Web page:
Targets in kendo. Migi = right, hidari = left.

Targets in kendo. Migi = right, hidari = left.

Kendo can be translated as “The Way of the Sword”. Intended to improve the mind and body through the practice of swordsmanship, kendo is a martial art with roots in the Japanese samurai tradition, dating back to the Edo period of Japan when the samurai still practised their techniques. Many of today's equipment are modelled after what samurai used in their training. Wooden swords and practice armour were created so that they could practise their techniques without harming each other. As time went on, samurai schools began condensing their techniques down to basic fundamentals. Today, modern kendo has only three cutsthe head (men), wrists (kote), stomach (d0)and one thrust (tsuki) to the throat. The many different variations and timings of these deceptively simple techniques are what makes kendo such a dynamic martial art.

Modern kendo involves two basic types of practice. The first is kata, consisting of choreographed series of attacks and counter-attacks practised using wooden swords or replica live blades. The second is practice using the “shinai”, a bamboo sword designed to be safely used in combination with protective equipment, to permit full contact practice and competition.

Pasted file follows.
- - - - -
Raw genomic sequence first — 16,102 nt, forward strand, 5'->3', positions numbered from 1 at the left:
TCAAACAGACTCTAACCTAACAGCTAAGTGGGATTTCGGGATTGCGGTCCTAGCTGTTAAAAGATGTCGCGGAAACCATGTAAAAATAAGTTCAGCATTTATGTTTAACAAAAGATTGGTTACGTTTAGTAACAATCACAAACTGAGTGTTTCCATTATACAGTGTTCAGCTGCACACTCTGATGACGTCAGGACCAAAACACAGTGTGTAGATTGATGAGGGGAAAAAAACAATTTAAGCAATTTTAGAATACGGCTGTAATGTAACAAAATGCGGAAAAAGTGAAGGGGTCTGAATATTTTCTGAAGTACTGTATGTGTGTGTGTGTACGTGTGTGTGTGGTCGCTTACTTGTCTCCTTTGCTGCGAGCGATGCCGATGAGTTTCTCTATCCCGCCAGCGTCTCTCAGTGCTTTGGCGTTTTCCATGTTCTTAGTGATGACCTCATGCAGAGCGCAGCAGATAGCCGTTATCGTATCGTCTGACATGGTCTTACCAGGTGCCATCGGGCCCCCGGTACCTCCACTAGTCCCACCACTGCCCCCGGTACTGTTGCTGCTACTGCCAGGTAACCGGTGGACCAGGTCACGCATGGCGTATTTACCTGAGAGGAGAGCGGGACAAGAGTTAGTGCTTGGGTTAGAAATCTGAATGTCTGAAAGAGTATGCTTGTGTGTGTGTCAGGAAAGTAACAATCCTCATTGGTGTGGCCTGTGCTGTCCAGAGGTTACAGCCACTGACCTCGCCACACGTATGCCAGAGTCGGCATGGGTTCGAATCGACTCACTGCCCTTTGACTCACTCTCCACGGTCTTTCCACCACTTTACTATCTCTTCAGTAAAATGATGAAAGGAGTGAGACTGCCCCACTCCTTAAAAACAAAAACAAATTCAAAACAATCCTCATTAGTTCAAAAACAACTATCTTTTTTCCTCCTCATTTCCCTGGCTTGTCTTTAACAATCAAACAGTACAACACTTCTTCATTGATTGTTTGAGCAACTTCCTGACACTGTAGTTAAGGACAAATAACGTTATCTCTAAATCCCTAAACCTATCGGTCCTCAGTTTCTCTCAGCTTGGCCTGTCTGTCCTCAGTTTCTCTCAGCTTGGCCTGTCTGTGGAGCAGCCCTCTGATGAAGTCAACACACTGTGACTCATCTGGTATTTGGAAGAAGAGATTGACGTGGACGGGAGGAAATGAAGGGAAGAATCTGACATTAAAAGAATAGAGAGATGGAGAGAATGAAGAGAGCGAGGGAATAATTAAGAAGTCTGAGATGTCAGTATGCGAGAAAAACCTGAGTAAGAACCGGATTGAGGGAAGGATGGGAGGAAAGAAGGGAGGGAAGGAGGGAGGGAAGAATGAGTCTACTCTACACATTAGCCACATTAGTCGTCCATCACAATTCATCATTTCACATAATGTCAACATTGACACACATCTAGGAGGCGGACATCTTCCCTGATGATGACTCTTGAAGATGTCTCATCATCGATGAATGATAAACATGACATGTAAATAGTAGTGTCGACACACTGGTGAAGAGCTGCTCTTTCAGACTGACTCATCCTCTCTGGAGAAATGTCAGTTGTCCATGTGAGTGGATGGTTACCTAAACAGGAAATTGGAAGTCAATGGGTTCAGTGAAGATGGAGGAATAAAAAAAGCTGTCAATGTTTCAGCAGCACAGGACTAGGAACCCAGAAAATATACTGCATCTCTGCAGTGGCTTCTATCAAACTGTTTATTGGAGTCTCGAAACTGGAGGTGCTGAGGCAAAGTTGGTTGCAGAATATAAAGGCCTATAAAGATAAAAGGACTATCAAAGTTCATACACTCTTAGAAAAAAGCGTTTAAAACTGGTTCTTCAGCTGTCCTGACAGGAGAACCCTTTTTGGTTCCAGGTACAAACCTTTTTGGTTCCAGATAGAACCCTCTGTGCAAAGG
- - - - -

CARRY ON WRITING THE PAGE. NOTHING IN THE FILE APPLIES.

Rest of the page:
The practice of kendo as a physical activity has a long tradition within Japanese culture. Originally a method of sword manipulation, kendo came to be more fully understood through observance of natural laws on the battlefield. It can be divided into three components:

  1. The way of the body – how to hold the sword, maai (spatial distance separating two opponents), etc.
  2. The way of the sword – how to execute a strike, the right moment to execute a strike, etc.
  3. The way of the mind – the correct mental attitude.

The adoption of the term kendo, or "the way of the sword," implies that in modern kendo, we look to achieve more than just proficiency in using the sword. Proficiency in swordsmanship is no longer of much practical value. We practise kendo today for the satisfaction we get from pushing ourselves both physically and mentally, beyond our old limits, improving ourselves in the process. Some of the benefits of practising kendo include:

  • Developing stamina and energy.
  • Developing respect for yourself and other people. This was commonly referred to as character development.
  • Learning about Japanese culture.
  • Gaining friendships with active and interesting people.
  • Learning about the mental states and physical realities necessary to perform Japanese sword fighting at as high a level as you are prepared to develop yourself.